News on Open Science and Science 2.0 (Newsletter March / April 2020)

Around the research alliance and it’s partners

Barcamp Open Science & Open Science Conference

There  is a lot of  reporting and further material available around the Barcamp Open Sience and the Open Science Conference 2020. Here is an overview:

New publications in our projects

The project ‘Involvement of societal actors in the planning phase of large research projects’ of our partners Museum für Naturkunde Berlin – Leibniz Institute for Evolutionary and Biodiversity Research, the Leibniz Institute for the Pedagogy of Science and Mathematics, and GESIS – Leibniz Institute for the Social Sciences aimed at integrating questions from society into research-driven projects that will shape the structures of society as a whole in the long term. For this purpose the project held different stakeholder workshops at the Museum für Naturkunde in 2019. Read more about their lessons learned in the how-to that resulted from the project.

How can we make the shift from closed to open practice in research and education? What are incentives for researchers to apply Open Science and open educational practices, and what hinders them to do so? The alliance project OPER (Open Practices of Educational Researchers) investigates these questions. The partners have now published a study in which participants chose open scenarios for their daily research or teaching practices and tested them for six to 12 months. They wrote down their experiences with and opinions on open practices in dairies.

There are also new publications in our projects Netiquette and profile in Science 2.0 and Sharing research data in Academia.

  • Linek, S. B., Hoffmann, C., & Jaeschke, R. (2020). To follow or to unfollow: Motives for the academic use of Twitter. Proceedings of the 14th International Technology, Education and Development Conference (INTED 2020), pp. 1009 – 1018, 2nd – 4th of March, 2020, Valencia, Spain., (ISBN: 978-84-09-17939-8; ISSN: 2340-1079),
  • Linek, S. B., Fecher, B., Friesike, S., Hebing, M., & Wagner, G. G. (2020). Gender-related differences in scientific collaboration depend on working conditions. Proceedings of the 14th International Technology, Education and Development Conference (INTED 2020), pp. 999 – 1008, 2nd – 4th of March, 2020, Valencia, Spain. (ISBN: 978-84-09-17939-8; ISSN: 2340-1079).

New project: Open research profiles with Wikidata and Scholia

Our alliance partners ZB MED, Wikimedia, and Schloss Dagstuhl started a new project, in which metadata on selected publications by members of the Leibniz Research Alliance Open Science are systematically integrated into Wikidata. This enables tools such as “Scholia” to automatically generate profiles of researchers and institutions or to increase their visibility in profiles on specific topics, scientific journals, conferences, or awards. Find out more about the project.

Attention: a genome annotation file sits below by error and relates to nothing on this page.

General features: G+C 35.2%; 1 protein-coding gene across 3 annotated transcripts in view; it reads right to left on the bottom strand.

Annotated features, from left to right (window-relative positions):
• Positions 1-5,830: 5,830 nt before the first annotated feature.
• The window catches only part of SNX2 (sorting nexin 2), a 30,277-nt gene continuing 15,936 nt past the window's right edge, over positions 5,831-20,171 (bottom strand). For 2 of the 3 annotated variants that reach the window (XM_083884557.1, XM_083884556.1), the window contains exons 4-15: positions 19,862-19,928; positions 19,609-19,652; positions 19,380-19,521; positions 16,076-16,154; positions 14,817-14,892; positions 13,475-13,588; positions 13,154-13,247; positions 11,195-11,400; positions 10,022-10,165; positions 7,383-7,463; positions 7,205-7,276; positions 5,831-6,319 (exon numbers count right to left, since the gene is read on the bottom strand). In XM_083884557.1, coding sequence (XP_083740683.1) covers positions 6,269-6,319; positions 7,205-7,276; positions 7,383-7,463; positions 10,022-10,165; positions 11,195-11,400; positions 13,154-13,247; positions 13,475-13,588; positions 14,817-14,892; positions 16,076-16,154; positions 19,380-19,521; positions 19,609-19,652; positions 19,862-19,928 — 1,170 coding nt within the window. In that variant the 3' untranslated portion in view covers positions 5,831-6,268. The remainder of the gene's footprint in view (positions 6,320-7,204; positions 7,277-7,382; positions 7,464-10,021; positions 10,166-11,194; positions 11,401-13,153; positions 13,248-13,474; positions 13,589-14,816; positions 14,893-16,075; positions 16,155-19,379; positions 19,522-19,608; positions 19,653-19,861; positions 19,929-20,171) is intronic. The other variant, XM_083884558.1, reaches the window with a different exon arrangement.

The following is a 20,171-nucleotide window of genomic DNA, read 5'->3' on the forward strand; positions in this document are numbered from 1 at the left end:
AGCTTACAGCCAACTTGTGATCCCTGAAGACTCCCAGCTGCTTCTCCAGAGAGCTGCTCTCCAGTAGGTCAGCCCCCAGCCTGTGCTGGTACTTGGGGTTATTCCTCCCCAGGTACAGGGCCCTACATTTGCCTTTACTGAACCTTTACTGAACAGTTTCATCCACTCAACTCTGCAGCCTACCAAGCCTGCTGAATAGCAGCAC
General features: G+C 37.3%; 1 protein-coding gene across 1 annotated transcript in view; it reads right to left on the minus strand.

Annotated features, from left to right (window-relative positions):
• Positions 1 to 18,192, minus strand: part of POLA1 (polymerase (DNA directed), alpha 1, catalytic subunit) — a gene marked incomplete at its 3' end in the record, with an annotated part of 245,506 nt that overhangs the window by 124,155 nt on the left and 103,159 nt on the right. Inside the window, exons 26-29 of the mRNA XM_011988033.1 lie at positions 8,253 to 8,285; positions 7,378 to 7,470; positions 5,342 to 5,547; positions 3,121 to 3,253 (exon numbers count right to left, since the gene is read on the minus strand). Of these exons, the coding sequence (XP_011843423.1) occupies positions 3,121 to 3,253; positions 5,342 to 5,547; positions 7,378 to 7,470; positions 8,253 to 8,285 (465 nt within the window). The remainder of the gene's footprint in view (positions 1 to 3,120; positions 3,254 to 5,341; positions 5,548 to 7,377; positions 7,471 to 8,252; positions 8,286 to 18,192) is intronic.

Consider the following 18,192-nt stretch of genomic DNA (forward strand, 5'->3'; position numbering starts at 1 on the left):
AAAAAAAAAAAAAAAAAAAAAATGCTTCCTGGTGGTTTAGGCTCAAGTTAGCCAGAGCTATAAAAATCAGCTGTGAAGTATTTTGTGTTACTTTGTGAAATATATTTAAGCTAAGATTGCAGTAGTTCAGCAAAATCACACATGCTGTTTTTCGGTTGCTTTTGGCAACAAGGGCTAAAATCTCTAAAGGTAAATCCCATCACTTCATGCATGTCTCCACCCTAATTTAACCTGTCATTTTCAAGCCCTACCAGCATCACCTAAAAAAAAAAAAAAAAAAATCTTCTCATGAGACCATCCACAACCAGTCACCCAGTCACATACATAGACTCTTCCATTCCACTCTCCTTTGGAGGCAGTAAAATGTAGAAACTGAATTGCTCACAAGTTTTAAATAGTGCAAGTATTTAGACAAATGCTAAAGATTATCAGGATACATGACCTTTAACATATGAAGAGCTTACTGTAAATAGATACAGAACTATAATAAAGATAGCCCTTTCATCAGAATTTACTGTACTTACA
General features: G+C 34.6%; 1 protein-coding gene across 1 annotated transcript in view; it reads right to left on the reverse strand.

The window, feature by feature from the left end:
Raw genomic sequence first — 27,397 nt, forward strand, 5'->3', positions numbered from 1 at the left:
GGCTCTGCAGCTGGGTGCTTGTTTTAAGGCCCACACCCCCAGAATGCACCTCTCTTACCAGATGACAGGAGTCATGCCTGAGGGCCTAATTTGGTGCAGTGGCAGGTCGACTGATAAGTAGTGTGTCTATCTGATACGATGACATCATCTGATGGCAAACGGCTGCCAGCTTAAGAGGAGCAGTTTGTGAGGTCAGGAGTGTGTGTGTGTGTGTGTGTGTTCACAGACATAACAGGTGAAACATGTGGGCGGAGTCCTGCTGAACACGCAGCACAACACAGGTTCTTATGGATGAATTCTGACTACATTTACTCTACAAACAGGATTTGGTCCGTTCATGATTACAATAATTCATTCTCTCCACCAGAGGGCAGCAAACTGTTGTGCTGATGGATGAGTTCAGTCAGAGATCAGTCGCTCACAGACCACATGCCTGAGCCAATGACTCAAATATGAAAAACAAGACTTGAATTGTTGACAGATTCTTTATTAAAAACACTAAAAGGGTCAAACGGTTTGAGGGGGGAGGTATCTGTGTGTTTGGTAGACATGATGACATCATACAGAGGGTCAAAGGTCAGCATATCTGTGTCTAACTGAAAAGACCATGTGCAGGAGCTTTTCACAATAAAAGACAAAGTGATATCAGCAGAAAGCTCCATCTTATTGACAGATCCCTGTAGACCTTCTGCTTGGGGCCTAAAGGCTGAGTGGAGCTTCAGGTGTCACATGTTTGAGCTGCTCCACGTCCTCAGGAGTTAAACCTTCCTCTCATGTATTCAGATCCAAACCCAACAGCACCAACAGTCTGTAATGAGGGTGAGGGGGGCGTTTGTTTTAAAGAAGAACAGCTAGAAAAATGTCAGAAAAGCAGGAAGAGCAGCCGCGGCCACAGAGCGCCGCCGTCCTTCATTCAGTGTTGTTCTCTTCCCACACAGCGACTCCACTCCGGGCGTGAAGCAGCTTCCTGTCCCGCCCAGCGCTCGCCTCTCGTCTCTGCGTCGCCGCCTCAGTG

GenR – Latest Blogposts

Innovating Peer Review of Outbreak-related Preprints

Preprints are providing a much needed space for innovation in scholarly communications and addressing outbreaks such as the coronavirus global epidemic is accelerating this process. The platform Outbreak Science Rapid PREreview adds a technology layer across preprint servers to enable a more rapid review process of outbreak-related preprints. Such a novel approach to review means that experts can add a quality filter to the flood of posted preprints. Read more on GenR.

Open Source & Innovating Publishing: PKP’s Open Preprint Systems

PKP have made their first release of the preprint server software Open Preprint Systems (OPS). Juan Pablo Alperin takes us through PKP’s vision of open-source and asks that we take a critical look at how open source software can be used to benefit a wide range of communities around the world.

Joining the Dots: Berlin Open Science Barcamp & Conference

It’s no longer the case in Open Science that you are alone and having to work out questions for the first time. What the two events showed is that there are open models being put in place that others can adopt, such as developing OER and MOOC content in a research field, or embedding social consideration in research with the RRI framework from the FIT4RRI project. Having full open research life-cycles is still to be achieved, but we are no longer working in the dark. A report from the two events which took place in March in Berlin on the last days before lockdown.

Open Science in General

Open Data Impact Award & innOsci Future Lab